RESPONDENT: William Twombly et al.
LOCATION: United States District Court for the District of Colorado
DOCKET NO.: 05-1126
DECIDED BY: Roberts Court (2006-2009)
LOWER COURT: United States Court of Appeals for the Second Circuit
CITATION: 550 US 544 (2007)
GRANTED: Jun 26, 2006
ARGUED: Nov 27, 2006
DECIDED: May 21, 2007
J. Douglas Richards - argued the cause for Respondents
Michael K. Kellogg - argued the cause for Petitioners
Thomas O. Barnett - argued the cause for Petitioners
Facts of the case
William Twombly and other consumers brought a class action lawsuit against Bell Atlantic Corp. and other telecommunications companies. Twombly alleged that the companies had violated Section 1 of the Sherman Act by conspiring to end competition among themselves and to stifle new competition. In the suit, Twombly claimed that the companies had agreed not to branch out into and compete in one another's territories, even though the Telecommunications Act of 1996 might have made it relatively inexpensive to do so.
The District Court granted Bell Atlantic's motion to dismiss the suit, however, because Twombly had failed to "allege sufficient facts from which a conspiracy can be inferred." In order to sufficiently claim a Section 1 violation, the court held, the plaintiffs needed to establish a "plus factor" - a piece of evidence showing that the defendants' behavior would be against their economic self-interest unless there was a conspiratorial agreement. Twombly had not established a plus factor, the court held, because the companies' defensive behavior could have been motivated by economic factors rather than conspiracy.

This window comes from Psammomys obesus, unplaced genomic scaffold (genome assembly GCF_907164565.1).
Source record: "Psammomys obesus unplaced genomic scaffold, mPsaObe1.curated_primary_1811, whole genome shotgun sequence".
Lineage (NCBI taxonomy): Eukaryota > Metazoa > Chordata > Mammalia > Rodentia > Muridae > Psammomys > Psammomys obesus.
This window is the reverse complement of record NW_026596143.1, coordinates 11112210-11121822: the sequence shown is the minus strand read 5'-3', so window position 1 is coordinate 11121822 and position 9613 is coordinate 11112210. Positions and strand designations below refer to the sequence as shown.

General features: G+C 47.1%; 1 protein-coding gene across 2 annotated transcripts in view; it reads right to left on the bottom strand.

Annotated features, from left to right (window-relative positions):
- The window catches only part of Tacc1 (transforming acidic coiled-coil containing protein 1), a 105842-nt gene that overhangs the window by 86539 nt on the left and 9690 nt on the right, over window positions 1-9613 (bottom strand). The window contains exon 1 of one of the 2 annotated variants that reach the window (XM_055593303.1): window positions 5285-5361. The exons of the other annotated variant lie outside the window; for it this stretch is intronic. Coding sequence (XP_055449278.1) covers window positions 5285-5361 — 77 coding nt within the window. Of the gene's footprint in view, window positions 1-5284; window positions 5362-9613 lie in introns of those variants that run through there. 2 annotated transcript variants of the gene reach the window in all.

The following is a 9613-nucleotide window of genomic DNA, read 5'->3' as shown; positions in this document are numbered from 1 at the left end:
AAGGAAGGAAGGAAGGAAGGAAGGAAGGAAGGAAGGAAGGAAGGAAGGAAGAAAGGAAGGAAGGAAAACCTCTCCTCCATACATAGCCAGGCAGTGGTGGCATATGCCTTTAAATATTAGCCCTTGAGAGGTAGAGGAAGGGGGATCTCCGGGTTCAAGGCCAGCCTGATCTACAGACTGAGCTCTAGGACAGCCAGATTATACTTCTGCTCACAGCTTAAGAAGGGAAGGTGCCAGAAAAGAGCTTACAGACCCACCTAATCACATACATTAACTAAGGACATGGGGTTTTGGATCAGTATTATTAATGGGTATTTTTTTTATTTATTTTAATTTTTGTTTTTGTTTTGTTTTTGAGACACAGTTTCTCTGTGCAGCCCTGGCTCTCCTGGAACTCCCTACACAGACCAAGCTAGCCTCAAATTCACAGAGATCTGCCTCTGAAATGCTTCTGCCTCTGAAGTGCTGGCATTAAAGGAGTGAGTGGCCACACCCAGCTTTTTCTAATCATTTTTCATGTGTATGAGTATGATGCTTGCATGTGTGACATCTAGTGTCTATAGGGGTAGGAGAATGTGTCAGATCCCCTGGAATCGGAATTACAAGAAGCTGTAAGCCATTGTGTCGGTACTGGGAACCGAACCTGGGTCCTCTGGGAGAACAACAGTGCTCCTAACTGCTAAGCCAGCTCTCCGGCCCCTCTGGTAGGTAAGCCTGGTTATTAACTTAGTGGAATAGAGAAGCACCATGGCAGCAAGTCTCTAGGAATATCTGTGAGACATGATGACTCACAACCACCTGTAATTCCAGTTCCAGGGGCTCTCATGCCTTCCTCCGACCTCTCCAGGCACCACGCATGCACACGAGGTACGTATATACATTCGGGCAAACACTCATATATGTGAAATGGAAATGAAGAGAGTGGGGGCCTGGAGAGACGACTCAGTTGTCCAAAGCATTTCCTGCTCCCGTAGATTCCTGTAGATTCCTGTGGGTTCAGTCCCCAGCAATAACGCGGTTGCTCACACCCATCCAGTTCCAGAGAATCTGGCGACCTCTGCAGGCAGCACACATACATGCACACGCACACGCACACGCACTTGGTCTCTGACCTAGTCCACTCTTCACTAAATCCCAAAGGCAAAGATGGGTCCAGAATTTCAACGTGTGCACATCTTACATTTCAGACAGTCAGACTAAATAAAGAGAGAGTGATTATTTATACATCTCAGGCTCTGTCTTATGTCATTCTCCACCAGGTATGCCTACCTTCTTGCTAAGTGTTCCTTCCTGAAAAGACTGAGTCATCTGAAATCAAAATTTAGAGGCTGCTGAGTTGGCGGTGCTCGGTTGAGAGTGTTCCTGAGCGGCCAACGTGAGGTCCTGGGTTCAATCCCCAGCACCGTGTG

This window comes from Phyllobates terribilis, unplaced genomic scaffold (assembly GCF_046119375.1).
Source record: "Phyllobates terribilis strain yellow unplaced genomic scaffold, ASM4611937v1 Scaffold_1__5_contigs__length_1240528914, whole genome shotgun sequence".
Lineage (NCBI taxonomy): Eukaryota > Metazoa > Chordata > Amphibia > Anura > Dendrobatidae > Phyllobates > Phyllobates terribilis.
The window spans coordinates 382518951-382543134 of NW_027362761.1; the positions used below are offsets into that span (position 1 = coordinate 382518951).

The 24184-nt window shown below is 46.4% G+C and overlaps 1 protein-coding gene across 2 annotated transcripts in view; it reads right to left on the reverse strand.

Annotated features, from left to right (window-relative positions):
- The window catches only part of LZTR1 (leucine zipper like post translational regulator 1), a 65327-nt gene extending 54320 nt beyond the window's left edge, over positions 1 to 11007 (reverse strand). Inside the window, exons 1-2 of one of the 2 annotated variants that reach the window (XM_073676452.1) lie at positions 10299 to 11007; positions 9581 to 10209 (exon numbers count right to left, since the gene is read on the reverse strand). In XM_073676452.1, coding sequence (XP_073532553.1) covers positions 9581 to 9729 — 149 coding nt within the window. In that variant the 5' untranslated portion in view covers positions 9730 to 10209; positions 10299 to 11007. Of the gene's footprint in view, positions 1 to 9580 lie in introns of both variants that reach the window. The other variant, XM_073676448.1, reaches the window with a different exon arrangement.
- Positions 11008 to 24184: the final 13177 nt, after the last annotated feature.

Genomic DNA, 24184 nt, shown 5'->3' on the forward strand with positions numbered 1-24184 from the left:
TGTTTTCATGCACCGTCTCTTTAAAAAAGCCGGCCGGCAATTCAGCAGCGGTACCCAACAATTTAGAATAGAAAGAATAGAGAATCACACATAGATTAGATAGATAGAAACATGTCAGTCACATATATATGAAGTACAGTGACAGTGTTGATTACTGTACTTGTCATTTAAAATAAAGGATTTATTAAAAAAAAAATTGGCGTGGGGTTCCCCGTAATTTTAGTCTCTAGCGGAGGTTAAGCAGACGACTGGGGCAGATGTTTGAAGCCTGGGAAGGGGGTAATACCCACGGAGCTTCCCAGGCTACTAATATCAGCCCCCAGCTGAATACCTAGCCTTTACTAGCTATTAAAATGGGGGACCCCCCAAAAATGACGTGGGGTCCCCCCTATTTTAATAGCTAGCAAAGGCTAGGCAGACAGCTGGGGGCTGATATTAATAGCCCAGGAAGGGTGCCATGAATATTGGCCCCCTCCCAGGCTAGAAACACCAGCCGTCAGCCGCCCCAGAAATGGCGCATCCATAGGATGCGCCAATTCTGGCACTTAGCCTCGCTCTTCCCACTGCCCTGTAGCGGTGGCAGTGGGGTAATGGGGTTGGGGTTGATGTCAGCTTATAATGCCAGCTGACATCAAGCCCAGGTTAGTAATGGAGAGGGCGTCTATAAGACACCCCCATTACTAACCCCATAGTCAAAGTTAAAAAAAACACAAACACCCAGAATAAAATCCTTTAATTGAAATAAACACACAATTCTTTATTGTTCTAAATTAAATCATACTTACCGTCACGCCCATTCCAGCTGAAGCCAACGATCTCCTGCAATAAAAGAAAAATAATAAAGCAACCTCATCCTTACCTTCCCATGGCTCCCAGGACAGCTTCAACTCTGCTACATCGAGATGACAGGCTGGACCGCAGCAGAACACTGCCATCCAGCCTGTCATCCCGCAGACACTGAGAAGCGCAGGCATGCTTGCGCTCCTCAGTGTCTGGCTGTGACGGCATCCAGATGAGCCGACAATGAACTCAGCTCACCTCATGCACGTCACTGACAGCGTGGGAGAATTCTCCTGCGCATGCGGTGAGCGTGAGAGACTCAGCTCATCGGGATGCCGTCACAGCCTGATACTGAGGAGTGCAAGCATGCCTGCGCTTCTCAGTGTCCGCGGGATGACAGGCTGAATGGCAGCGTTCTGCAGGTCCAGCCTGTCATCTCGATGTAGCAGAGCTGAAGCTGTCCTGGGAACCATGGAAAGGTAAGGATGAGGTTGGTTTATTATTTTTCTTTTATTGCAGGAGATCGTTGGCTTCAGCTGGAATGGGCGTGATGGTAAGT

Twombly appealed to the U.S. Court of Appeals for the Second Circuit, which reversed the lower court. The Second Circuit ruled that Twombly needed only to allege a conspiracy and specific facts that would support a Section 1 violation. Since he had alleged that the companies had engaged in suspicious "parallel conduct" and conspired to preserve monopoly conditions, his claim was sufficient and the suit could proceed.
Can a plaintiff claim a violation of Section 1 of the Sherman Act by alleging parallel conduct by defendants amounting to a conspiracy?
Media for Bell Atlantic Corp. v. TwomblyAudio Transcription for Oral Argument - November 27, 2006 in Bell Atlantic Corp. v. Twombly
Audio Transcription for Opinion Announcement - May 21, 2007 in Bell Atlantic Corp. v. Twombly
John G. Roberts, Jr.:
Justice Souter has the opinion of the court this morning in case 05-1126, Bell Atlantic Corporation v. Twombly.
David H. Souter:
This case comes to us on the writ of certiorari to the United States Court of Appeals for the Second Circuit.
The 1984 divestiture of AT&T’s local telephone business produced a system of regional service monopolies called Incumbent Local Exchange Carries or ILECs.
A decade later Congress passed The Telecommunications Act 1996 which sought to promote competition within the telecommunications industry by requiring each ILEC to share its network elements at wholesale prices with its competitors, so called “Competitive Local Exchange Carriers” or CLECs.
Respondent William Twombly and Lawrence Marcus, whom I will call plaintiffs, represent a class of subscribers to local telephone and high speed Internet services in this action against the petitioner ILECs for claim violations of Section 1 of the Sherman Antitrust Act which prohibits every contract, combination or conspiracy in restraint of trade or commerce.